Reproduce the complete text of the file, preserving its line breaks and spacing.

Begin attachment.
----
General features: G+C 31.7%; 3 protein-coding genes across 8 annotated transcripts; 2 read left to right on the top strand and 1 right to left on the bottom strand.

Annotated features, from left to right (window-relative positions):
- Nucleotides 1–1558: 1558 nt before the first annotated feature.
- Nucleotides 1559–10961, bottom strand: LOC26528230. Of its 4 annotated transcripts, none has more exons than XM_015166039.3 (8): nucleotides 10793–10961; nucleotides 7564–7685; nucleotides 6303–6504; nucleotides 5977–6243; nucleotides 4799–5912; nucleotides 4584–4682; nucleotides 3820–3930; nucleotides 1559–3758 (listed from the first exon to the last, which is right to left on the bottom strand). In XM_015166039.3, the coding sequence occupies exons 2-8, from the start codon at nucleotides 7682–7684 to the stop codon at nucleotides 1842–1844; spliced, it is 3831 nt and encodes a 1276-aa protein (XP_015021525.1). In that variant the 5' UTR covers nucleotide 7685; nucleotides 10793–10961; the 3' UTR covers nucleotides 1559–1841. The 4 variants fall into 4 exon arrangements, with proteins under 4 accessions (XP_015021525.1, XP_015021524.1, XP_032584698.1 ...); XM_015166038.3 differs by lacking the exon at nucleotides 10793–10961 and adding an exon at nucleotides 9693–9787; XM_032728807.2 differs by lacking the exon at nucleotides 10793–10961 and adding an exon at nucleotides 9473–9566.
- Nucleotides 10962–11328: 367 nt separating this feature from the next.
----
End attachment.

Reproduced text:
General features: G+C 31.7%; 3 protein-coding genes across 8 annotated transcripts; 2 read left to right on the top strand and 1 right to left on the bottom strand.

Annotated features, from left to right (window-relative positions):
- Nucleotides 1–1558: 1558 nt before the first annotated feature.
- Nucleotides 1559–10961, bottom strand: LOC26528230. Of its 4 annotated transcripts, none has more exons than XM_015166039.3 (8): nucleotides 10793–10961; nucleotides 7564–7685; nucleotides 6303–6504; nucleotides 5977–6243; nucleotides 4799–5912; nucleotides 4584–4682; nucleotides 3820–3930; nucleotides 1559–3758 (listed from the first exon to the last, which is right to left on the bottom strand). In XM_015166039.3, the coding sequence occupies exons 2-8, from the start codon at nucleotides 7682–7684 to the stop codon at nucleotides 1842–1844; spliced, it is 3831 nt and encodes a 1276-aa protein (XP_015021525.1). In that variant the 5' UTR covers nucleotide 7685; nucleotides 10793–10961; the 3' UTR covers nucleotides 1559–1841. The 4 variants fall into 4 exon arrangements, with proteins under 4 accessions (XP_015021525.1, XP_015021524.1, XP_032584698.1 ...); XM_015166038.3 differs by lacking the exon at nucleotides 10793–10961 and adding an exon at nucleotides 9693–9787; XM_032728807.2 differs by lacking the exon at nucleotides 10793–10961 and adding an exon at nucleotides 9473–9566.
- Nucleotides 10962–11328: 367 nt separating this feature from the next.